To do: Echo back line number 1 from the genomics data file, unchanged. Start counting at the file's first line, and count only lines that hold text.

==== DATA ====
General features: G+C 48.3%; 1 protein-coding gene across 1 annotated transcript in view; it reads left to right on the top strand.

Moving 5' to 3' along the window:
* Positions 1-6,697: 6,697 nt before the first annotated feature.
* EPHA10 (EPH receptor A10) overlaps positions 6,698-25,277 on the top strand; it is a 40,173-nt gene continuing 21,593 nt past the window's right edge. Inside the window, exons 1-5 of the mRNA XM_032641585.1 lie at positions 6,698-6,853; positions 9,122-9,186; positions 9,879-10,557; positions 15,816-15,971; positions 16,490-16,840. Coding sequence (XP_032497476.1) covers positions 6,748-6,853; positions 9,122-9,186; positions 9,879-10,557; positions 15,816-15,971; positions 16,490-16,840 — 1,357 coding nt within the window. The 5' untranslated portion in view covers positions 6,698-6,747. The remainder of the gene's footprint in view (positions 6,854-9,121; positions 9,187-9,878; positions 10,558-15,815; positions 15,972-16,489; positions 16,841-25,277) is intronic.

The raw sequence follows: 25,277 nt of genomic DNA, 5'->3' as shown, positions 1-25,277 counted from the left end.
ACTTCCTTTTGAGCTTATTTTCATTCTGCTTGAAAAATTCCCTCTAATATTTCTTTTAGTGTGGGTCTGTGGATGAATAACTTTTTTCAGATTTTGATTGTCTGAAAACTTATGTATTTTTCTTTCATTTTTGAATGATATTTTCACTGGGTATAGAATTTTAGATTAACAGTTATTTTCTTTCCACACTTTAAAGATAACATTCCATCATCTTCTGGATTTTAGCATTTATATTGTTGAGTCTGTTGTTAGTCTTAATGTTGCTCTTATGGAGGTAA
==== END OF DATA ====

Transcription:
General features: G+C 48.3%; 1 protein-coding gene across 1 annotated transcript in view; it reads left to right on the top strand.